• Tropical cyclones packing more punch further from the equator

    Tropical cyclones packing more punch further from the equator

    People in heavily populated Pacific and Indian Ocean coastal regions beyond the tropics should take heed, US scientists said, because tropical cyclones increasingly are packing their biggest punch farther from the equator. Over the past 30 years,...

  • Floating sails

    Floating sails

    In recent weeks there were several reports of large numbers of Velella velella floating close to the shore in several parts of Malta and Gozo. I also read about large numbers invading the sea in southern Italy. I had been seeing small numbers of...

  • Glacier thaw ‘irreversible’

    Glacier thaw ‘irreversible’

    Vast glaciers in West Antarctica seem to be locked in an irreversible thaw linked to global warming that may push up sea levels for centuries, scientists said. Six glaciers, eaten away from below by a warming of sea waters around the frozen...

  • Growing global use of coal is ‘overshadowing progress’

    Growing global use of coal for electricity is putting the world on the “wrong path” to delivering clean energy supplies economically, experts have warned. Trillions of pounds more will be needed than previously estimated to secure a global...

  • Quake Watch

    Quake Watch

    On April 4 and 5 many people in Malta felt two strong tremors but the two earthquakes are unrelated. The first occurred in southern Greece at 111 km depth with a magnitude of 5.6 on the Richter scale, while the latter took place in southern Italy...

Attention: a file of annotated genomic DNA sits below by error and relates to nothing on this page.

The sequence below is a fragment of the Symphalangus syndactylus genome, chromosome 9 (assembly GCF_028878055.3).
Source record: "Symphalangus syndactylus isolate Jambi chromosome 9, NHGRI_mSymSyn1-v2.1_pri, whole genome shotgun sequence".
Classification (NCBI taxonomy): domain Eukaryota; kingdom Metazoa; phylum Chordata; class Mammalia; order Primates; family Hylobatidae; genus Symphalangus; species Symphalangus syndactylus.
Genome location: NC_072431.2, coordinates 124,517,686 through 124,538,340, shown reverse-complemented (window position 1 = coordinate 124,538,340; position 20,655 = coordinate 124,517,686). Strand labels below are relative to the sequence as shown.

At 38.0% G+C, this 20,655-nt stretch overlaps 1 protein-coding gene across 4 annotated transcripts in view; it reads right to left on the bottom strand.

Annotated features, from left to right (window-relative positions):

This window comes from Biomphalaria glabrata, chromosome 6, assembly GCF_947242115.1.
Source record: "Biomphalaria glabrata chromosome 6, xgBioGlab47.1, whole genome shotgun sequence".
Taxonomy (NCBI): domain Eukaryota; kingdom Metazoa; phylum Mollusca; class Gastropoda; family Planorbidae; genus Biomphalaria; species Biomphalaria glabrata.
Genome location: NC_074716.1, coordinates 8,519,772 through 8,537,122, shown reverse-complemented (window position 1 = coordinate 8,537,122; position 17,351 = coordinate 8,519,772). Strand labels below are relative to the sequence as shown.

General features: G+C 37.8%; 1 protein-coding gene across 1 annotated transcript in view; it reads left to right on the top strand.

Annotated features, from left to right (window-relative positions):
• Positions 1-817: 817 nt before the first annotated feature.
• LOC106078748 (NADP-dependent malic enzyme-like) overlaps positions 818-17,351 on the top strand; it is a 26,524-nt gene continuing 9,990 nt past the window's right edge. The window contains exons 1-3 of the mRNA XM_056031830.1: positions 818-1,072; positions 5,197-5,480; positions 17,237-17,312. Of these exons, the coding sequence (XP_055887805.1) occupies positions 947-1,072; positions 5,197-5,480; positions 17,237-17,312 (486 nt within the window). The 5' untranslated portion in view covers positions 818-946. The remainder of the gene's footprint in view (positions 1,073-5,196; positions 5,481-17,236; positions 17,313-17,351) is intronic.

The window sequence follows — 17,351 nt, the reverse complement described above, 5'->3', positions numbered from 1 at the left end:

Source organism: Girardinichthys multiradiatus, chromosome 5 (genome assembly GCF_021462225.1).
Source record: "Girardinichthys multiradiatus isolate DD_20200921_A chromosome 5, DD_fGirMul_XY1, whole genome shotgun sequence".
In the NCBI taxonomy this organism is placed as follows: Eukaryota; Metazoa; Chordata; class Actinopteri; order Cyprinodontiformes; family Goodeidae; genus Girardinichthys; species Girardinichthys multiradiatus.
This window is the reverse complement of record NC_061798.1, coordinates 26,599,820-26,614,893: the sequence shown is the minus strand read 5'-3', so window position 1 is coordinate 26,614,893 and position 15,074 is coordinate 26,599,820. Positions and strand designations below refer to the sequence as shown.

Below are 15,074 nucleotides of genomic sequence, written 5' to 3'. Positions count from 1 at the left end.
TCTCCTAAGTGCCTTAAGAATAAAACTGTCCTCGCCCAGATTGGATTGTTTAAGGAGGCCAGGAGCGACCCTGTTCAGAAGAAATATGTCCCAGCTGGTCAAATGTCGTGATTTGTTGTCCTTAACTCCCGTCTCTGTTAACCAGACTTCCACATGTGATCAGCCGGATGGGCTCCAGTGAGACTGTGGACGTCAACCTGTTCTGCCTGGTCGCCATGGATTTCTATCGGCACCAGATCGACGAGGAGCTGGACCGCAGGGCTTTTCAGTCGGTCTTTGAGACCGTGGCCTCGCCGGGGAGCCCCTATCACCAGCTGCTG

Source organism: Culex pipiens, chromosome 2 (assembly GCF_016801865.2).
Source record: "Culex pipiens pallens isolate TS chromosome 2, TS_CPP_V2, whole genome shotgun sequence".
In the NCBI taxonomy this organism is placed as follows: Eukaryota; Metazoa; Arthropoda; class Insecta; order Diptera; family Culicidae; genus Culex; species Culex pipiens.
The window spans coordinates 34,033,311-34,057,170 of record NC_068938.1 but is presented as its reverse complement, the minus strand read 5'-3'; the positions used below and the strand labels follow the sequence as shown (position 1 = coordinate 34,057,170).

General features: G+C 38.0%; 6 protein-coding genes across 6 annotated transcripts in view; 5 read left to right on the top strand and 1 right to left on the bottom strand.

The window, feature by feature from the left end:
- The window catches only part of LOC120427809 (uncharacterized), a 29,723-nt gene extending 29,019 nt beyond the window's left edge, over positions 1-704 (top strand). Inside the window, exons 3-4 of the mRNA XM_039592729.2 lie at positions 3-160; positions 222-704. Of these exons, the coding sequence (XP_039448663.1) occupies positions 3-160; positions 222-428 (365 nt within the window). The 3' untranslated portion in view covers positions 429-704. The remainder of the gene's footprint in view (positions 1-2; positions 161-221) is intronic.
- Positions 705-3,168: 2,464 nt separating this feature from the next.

• Celebration of geosciences diversity

    Three delegates from the University’s Seismic Monitoring and Research Unit joined over 12,000 participants from 106 countries at the European Geosciences Union annual general assembly from April 28 to May 2 in Vienna. Sebastiano d’Amico, Pauline...

  • Conferences on jellyfish and marine biodiversity

    Conferences on jellyfish and marine biodiversity

    Two conferences aimed at increasing understanding and awareness of jellyfish and marine biological diversity issues will be held on May 22 and 23 by the University’s Department of Biology to mark the UN International Day for Biological...

  • University Matters

    University Matters

    Modern technologies have push­ed the boundaries of recording techniques, which in turn has led to improved efficiency for people working underwater; this includes diving archaeologists. In an interview with Patricia Camilleri for University...

  • Poacher diaries

    Poacher diaries

    Despite plenty of gunshots heard at Delimara, in Gozo and elsewhere, it has at last gone quiet outside our urban windows at dawn as another bloody spring hunt has ended. Since turtle dove migration was low this year, the sound of gunfire we were...

  • Rising CO2 ‘cuts nutrients in food’

    Rising CO2 ‘cuts nutrients in food’

    Rising levels of carbon dioxide (CO2 ) in the atmosphere are likely to rob some of the world’s most important food crops of nutrients, scientists have warned. Wheat, rice, soya beans and field peas all suffered significant losses of zinc and iron...